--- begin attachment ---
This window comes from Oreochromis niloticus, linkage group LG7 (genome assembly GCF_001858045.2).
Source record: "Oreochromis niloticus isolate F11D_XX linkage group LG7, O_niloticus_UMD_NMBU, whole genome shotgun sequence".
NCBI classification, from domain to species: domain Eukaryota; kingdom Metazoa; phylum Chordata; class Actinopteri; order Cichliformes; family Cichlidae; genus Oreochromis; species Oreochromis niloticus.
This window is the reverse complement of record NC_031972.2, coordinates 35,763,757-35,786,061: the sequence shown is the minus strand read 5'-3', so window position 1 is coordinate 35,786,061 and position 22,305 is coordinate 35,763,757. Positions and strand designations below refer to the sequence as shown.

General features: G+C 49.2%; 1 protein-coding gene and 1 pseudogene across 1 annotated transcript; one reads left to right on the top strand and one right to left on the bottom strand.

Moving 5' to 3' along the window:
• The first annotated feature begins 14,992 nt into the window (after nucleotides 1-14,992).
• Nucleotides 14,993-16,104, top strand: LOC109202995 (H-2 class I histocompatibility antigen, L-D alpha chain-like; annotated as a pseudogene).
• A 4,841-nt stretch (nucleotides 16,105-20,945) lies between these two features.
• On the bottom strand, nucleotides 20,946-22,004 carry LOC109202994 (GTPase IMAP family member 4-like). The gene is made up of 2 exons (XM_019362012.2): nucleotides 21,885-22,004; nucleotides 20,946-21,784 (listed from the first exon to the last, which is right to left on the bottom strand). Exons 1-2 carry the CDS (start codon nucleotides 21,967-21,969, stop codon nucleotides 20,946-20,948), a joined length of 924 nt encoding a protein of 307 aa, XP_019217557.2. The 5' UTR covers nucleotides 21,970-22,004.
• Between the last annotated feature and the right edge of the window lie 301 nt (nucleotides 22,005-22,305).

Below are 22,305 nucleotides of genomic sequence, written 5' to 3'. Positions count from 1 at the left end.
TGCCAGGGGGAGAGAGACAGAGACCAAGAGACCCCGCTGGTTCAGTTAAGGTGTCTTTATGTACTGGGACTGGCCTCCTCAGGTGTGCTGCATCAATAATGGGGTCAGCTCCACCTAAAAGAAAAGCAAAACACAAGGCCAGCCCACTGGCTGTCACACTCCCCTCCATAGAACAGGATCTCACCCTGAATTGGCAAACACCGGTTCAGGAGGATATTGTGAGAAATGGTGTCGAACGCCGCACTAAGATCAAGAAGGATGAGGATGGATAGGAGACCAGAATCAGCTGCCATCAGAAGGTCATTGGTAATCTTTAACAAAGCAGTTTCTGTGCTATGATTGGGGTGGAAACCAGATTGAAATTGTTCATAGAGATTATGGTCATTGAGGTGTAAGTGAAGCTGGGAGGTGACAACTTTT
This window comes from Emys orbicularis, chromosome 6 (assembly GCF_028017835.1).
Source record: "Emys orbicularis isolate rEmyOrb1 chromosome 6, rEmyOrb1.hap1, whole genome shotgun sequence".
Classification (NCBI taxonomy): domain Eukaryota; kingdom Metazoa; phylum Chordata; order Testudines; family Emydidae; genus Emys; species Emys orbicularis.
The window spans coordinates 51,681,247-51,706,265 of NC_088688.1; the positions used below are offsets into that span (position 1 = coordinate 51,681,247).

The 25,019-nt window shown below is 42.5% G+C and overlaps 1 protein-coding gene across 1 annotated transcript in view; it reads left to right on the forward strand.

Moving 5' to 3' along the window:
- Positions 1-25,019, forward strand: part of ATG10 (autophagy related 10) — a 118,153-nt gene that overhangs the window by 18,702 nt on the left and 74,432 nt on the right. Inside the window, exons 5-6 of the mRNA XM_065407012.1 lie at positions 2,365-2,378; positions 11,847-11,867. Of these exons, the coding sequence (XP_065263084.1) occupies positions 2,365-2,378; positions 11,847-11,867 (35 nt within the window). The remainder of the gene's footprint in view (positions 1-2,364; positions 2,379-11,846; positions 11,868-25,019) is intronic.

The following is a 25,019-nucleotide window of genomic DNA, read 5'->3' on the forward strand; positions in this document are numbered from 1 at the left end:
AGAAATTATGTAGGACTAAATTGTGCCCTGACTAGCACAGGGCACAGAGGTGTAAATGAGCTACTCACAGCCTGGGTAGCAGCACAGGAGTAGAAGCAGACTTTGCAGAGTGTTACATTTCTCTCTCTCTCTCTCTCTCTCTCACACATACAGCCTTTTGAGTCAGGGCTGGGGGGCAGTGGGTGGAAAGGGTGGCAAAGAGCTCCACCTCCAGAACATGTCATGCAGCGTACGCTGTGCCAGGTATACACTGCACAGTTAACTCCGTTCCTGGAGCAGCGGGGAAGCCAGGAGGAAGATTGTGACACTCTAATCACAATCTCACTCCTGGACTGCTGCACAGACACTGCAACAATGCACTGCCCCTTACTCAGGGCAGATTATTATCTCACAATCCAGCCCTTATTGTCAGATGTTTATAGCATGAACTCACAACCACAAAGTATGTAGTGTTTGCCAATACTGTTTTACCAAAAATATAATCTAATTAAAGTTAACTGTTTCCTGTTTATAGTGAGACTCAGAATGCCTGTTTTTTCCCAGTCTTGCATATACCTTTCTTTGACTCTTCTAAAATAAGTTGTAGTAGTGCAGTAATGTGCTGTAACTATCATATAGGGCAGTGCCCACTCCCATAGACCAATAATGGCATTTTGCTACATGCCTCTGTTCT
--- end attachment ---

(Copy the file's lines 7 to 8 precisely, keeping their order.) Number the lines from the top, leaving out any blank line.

• The first annotated feature begins 14,992 nt into the window (after nucleotides 1-14,992).
• Nucleotides 14,993-16,104, top strand: LOC109202995 (H-2 class I histocompatibility antigen, L-D alpha chain-like; annotated as a pseudogene).